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4,7 sur 5 étoiles54
4,7 sur 5 étoiles
Format: HardcoverModifier
Prix:40,13 $+ Livraison gratuite avec Amazon Prime
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le 4 décembre 2003
This book gets so much praise, it makes me want to write a few words about it myself. I bought this after reading a lot of positive reviews, and had in mind of giving it away for Christmas present. There has got to be something good about a book that everybody gives best grades, right?
But when I read it, I think maybe it gets all this praise just because it is a graphic novel showing big amition. It is well drawn and very many pages. To people with a big interest in graphic novels, this is of course a big thing. Comics fans probably has been waiting for a book like this to come out. A big, well drawn book with an epic with depth and emotion, suitable to convincing non-belivers about the medium's greatness.
But I want to say, that it does not necessarily appeal to everyone. The story is a bit sentimental and predictable. What does the story tell us? That it is hard growing up, OK. Some people who likes Daniel Clowe's "Ghost World" and may find Thompson's version of teenage angst a bit naïve and puppy eyed in comparison.
This is a pretty nice story, with neat artwork. I'm just trying to point out, that there is room for a lot of different tastes and directions in the art form of graphic novels. Nowadays I think many people doesn't have too much prejudice about comics - the media isn't the important thing, but the content is. Personally I like storys like Adrian Tomine's and Daniel Clowes', artists who may have more in common with film directors like Todd Solondz and Paul Thomas Anderson than with Craig Thompson. I'm not saying Clowes should be the measure to all new comics, but in comparison Thompson's story here reminds me more of some made for TV harmless drama.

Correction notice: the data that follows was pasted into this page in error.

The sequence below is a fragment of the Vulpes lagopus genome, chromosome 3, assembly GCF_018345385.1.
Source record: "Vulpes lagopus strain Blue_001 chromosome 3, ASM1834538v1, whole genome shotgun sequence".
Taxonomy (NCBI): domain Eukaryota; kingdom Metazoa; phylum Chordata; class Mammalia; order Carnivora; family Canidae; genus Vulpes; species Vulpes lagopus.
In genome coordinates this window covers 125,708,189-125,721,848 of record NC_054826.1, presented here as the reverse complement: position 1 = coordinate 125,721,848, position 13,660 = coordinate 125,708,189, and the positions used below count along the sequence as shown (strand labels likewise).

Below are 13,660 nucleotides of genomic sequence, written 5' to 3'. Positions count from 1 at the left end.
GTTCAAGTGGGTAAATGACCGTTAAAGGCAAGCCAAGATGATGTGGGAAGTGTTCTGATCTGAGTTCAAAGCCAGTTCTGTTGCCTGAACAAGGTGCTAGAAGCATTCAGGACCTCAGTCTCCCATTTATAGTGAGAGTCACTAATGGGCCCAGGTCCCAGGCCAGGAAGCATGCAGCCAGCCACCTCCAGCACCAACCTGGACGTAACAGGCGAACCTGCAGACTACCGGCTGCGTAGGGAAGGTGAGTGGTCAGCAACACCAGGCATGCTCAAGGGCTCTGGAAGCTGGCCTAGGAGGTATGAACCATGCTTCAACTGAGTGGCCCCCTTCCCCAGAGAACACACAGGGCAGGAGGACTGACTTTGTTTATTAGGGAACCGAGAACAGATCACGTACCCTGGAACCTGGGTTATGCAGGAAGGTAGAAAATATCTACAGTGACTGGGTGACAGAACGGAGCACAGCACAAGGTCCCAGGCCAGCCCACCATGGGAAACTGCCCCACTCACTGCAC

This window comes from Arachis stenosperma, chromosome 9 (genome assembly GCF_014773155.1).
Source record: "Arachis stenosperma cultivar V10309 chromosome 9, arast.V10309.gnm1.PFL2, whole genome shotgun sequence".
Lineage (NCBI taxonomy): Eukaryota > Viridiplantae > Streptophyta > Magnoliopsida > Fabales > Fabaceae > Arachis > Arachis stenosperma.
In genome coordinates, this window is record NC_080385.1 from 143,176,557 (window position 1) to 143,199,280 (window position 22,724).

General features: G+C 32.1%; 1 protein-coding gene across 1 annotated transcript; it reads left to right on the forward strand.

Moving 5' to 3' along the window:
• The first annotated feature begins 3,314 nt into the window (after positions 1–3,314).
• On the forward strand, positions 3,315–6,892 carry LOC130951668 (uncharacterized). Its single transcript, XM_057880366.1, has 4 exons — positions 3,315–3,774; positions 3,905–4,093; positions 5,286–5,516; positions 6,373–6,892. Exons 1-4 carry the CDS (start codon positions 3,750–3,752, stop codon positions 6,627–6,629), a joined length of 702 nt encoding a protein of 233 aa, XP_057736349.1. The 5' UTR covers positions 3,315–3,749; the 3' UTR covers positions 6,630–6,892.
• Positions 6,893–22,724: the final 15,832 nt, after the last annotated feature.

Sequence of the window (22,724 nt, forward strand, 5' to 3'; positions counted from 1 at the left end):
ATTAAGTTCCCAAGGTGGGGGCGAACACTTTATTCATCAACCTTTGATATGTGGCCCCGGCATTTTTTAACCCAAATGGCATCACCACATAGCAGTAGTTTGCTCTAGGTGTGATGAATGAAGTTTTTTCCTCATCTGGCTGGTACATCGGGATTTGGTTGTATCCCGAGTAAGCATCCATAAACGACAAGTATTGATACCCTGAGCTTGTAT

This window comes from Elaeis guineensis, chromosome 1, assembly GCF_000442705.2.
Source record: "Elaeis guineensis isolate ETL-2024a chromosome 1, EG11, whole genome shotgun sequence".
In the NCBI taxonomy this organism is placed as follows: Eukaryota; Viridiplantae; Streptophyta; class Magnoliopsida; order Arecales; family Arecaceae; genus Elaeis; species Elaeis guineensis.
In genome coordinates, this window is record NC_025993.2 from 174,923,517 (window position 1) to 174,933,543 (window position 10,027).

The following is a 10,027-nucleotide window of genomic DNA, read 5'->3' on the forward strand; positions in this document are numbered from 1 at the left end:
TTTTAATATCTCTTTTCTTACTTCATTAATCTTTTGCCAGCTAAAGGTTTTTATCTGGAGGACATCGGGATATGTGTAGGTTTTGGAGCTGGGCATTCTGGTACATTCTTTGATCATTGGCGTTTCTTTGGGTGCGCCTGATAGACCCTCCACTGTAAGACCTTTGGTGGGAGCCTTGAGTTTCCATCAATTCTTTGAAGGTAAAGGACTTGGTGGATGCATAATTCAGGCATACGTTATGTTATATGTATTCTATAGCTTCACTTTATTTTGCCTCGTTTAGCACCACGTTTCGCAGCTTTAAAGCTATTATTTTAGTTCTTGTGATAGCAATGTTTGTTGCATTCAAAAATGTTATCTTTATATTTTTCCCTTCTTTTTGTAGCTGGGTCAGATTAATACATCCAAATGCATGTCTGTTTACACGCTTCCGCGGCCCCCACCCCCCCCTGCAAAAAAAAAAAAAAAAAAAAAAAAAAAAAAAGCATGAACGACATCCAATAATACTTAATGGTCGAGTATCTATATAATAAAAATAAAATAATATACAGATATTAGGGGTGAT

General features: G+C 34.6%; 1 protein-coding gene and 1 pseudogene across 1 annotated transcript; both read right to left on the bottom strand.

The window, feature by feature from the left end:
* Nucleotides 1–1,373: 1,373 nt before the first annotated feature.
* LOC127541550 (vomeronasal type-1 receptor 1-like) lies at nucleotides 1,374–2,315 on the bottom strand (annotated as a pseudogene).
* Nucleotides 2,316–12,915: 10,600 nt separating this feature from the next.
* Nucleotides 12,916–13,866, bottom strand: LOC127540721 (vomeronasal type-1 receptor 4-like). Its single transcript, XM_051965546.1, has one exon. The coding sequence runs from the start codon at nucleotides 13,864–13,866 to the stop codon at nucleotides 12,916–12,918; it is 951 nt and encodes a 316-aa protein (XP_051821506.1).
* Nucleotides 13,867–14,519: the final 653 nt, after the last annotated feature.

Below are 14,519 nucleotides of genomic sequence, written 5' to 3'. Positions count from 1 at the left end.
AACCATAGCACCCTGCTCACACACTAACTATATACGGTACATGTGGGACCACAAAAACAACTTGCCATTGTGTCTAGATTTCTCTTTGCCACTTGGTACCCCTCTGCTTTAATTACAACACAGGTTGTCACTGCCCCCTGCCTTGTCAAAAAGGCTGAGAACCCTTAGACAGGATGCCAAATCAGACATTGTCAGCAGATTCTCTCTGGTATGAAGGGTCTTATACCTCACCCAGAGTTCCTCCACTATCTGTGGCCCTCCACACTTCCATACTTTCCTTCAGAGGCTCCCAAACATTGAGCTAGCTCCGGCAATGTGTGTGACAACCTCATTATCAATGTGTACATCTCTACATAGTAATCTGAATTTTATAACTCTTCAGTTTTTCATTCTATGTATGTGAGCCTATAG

What I mean is, just try to forget about the medium, and what you have here is a predictable and sweet, traditional and quite nice story about growing up, that doesn't say anything new unless you haven't read to many stories about growing up.Or, of course, if you're about to grow up yourself. If I wanted to persuade any of my friends that graphic novels are't nessecarily boring, this is actually not my choice of book to give them.
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le 30 janvier 2004
Craig Thompson is a master storyteller and exceptional artist. What's unfortunate is that Craig, like most in his medium, paints (or draws) a sketchy two dimensional portrait of Christianity and Christians themselves.
This book sucked me in completely and I could not put it down. I ran the gamut of emotions. I could relate with the characters and their plights. I too was raised in a Christian home and made the annual trips with my youth group. I too met my first love at church camp, and I too felt like an outsider. I even admired how the main character questioned his faith, as I had during that time in my life. However, as the book progressed it became apparent that this was yet another trashing and thrashing of the Christian faith. What Craig and others forget is that Christianity, like all other faiths, is practiced by people. Sinful, self centered and yes, (even)critical people. If Craig is drawing on past experiences, then I feel sorry for him. The events portrayed are terrible, and the things programmed early on in his life were a teespoon of truth mixed with a lot of opinion. While questioning ones faith is perfectly normal, one should use the oportunity to speak to as many people as possible, read and pray. Not to simply accept the words of one very misguided pastor and Sunday school teacher.
This book concreted my feet in my faith rather than question it which was an intended purpose IMHO.
All of these issues aside, the book was incredibly well written and executed.
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